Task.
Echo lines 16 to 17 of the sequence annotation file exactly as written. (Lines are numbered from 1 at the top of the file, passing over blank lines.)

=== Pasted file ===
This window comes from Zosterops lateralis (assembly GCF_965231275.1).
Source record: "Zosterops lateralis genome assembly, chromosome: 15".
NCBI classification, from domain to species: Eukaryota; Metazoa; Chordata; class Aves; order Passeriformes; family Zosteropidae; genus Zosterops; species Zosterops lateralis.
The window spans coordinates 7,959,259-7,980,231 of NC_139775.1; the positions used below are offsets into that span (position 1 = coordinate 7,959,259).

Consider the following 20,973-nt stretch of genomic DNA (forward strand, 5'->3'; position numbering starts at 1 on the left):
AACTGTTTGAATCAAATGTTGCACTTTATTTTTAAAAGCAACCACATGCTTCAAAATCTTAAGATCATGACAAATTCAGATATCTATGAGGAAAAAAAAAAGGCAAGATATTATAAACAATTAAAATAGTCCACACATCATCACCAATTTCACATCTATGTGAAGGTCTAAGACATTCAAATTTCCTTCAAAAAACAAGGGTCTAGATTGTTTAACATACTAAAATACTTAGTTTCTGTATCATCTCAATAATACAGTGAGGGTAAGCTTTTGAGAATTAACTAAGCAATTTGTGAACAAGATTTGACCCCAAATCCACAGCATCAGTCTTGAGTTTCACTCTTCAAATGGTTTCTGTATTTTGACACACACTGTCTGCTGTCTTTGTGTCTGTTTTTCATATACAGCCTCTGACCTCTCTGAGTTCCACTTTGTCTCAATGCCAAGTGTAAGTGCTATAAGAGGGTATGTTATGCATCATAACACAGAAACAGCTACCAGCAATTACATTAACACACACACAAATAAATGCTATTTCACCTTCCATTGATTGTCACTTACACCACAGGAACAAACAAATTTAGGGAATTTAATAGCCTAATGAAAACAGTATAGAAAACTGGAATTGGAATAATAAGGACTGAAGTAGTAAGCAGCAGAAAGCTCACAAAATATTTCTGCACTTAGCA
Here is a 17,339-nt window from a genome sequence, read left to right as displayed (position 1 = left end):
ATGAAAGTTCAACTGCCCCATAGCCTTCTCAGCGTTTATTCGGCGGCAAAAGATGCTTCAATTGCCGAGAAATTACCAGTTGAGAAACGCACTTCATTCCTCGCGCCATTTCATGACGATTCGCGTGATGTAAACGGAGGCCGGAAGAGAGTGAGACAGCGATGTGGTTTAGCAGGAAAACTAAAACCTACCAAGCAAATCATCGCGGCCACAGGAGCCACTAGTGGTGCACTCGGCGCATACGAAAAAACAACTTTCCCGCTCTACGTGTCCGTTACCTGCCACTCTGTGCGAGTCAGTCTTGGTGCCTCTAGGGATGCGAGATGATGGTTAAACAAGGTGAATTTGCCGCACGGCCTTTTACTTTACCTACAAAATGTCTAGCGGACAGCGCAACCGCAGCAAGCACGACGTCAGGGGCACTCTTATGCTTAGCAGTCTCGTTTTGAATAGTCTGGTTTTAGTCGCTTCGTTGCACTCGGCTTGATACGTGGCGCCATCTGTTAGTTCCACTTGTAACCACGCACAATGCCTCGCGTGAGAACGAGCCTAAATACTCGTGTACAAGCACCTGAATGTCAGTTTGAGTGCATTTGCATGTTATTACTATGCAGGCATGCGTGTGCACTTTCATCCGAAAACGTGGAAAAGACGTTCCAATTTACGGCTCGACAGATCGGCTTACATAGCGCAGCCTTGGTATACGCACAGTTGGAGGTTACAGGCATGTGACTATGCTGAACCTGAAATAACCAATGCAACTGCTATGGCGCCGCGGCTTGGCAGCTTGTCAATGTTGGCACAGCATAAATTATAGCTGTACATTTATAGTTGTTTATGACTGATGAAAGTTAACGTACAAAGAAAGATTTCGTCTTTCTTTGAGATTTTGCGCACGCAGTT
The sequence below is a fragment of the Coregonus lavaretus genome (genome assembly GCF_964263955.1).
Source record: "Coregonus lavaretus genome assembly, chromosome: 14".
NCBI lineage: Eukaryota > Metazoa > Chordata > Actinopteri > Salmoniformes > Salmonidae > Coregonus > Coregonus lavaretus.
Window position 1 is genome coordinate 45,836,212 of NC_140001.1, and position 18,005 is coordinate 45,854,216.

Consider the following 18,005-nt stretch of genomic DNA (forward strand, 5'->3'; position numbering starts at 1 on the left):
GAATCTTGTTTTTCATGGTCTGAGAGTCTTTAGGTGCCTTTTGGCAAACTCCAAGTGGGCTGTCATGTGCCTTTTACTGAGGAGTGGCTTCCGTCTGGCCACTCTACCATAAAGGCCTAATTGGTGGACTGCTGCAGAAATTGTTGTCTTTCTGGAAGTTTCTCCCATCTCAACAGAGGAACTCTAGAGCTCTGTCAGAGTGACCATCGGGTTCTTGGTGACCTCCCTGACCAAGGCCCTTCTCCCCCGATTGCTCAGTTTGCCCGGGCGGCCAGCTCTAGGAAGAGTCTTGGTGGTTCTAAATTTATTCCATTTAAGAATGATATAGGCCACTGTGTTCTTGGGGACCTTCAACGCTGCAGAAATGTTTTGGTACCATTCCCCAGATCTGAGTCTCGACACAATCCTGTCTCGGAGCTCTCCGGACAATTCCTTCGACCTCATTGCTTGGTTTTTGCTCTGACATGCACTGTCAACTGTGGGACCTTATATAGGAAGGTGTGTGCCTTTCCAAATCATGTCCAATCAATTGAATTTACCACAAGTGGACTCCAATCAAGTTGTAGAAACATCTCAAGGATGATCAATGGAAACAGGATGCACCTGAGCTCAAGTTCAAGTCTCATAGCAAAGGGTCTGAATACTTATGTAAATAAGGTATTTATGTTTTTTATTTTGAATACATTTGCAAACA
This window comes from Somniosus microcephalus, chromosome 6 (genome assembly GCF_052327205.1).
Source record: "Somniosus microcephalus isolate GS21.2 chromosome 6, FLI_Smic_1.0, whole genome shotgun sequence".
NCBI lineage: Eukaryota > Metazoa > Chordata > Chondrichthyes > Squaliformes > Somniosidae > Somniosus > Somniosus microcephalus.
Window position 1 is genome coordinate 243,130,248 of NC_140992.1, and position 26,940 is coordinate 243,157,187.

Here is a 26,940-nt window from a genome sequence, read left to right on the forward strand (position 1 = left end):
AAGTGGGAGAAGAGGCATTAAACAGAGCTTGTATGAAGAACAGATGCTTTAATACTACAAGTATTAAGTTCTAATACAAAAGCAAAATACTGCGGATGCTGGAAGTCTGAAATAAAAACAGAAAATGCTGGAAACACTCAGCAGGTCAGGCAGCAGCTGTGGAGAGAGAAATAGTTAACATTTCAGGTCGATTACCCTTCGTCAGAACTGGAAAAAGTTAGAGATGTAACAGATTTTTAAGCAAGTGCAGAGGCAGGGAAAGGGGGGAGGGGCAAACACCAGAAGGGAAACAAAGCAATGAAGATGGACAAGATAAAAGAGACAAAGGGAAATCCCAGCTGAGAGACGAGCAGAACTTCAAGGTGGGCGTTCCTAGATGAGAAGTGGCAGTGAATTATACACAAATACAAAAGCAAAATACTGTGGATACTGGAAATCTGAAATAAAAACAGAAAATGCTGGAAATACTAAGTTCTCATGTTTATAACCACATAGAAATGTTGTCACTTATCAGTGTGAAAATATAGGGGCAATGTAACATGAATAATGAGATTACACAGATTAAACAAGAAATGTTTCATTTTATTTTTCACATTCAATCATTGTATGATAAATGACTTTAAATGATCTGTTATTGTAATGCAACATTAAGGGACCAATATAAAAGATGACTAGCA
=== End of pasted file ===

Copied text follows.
Source record: "Somniosus microcephalus isolate GS21.2 chromosome 6, FLI_Smic_1.0, whole genome shotgun sequence".
NCBI lineage: Eukaryota > Metazoa > Chordata > Chondrichthyes > Squaliformes > Somniosidae > Somniosus > Somniosus microcephalus.